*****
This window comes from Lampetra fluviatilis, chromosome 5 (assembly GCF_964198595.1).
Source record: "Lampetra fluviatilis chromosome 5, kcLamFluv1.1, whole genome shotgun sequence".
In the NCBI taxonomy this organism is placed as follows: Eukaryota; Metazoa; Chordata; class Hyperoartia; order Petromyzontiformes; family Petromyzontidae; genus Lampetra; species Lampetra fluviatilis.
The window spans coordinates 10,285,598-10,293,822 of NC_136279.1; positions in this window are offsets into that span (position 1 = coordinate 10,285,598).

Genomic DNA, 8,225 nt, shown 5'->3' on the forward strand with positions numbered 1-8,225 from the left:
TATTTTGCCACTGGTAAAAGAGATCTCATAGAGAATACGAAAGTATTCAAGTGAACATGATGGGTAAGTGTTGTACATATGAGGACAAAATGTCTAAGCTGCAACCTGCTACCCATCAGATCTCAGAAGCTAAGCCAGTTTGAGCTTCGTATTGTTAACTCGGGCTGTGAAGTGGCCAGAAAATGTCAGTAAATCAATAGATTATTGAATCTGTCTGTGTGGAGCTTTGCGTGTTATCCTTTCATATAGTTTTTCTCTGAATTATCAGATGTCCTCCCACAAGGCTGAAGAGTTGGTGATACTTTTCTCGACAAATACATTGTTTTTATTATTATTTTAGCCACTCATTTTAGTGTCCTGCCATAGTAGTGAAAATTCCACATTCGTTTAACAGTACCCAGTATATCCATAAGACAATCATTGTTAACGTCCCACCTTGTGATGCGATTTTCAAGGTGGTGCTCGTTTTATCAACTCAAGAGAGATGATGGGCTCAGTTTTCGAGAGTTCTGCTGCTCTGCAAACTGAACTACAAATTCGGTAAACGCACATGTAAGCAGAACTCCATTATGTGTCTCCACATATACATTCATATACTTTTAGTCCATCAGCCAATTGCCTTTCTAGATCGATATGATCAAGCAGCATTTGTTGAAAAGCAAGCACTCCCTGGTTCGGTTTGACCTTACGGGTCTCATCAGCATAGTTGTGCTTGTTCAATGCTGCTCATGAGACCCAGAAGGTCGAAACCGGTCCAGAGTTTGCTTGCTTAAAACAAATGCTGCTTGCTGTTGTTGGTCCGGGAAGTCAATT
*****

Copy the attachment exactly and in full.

This window comes from Lampetra fluviatilis, chromosome 5 (assembly GCF_964198595.1).
Source record: "Lampetra fluviatilis chromosome 5, kcLamFluv1.1, whole genome shotgun sequence".
In the NCBI taxonomy this organism is placed as follows: Eukaryota; Metazoa; Chordata; class Hyperoartia; order Petromyzontiformes; family Petromyzontidae; genus Lampetra; species Lampetra fluviatilis.
The window spans coordinates 10,285,598-10,293,822 of NC_136279.1; positions in this window are offsets into that span (position 1 = coordinate 10,285,598).

Genomic DNA, 8,225 nt, shown 5'->3' on the forward strand with positions numbered 1-8,225 from the left:
TATTTTGCCACTGGTAAAAGAGATCTCATAGAGAATACGAAAGTATTCAAGTGAACATGATGGGTAAGTGTTGTACATATGAGGACAAAATGTCTAAGCTGCAACCTGCTACCCATCAGATCTCAGAAGCTAAGCCAGTTTGAGCTTCGTATTGTTAACTCGGGCTGTGAAGTGGCCAGAAAATGTCAGTAAATCAATAGATTATTGAATCTGTCTGTGTGGAGCTTTGCGTGTTATCCTTTCATATAGTTTTTCTCTGAATTATCAGATGTCCTCCCACAAGGCTGAAGAGTTGGTGATACTTTTCTCGACAAATACATTGTTTTTATTATTATTTTAGCCACTCATTTTAGTGTCCTGCCATAGTAGTGAAAATTCCACATTCGTTTAACAGTACCCAGTATATCCATAAGACAATCATTGTTAACGTCCCACCTTGTGATGCGATTTTCAAGGTGGTGCTCGTTTTATCAACTCAAGAGAGATGATGGGCTCAGTTTTCGAGAGTTCTGCTGCTCTGCAAACTGAACTACAAATTCGGTAAACGCACATGTAAGCAGAACTCCATTATGTGTCTCCACATATACATTCATATACTTTTAGTCCATCAGCCAATTGCCTTTCTAGATCGATATGATCAAGCAGCATTTGTTGAAAAGCAAGCACTCCCTGGTTCGGTTTGACCTTACGGGTCTCATCAGCATAGTTGTGCTTGTTCAATGCTGCTCATGAGACCCAGAAGGTCGAAACCGGTCCAGAGTTTGCTTGCTTAAAACAAATGCTGCTTGCTGTTGTTGGTCCGGGAAGTCAATT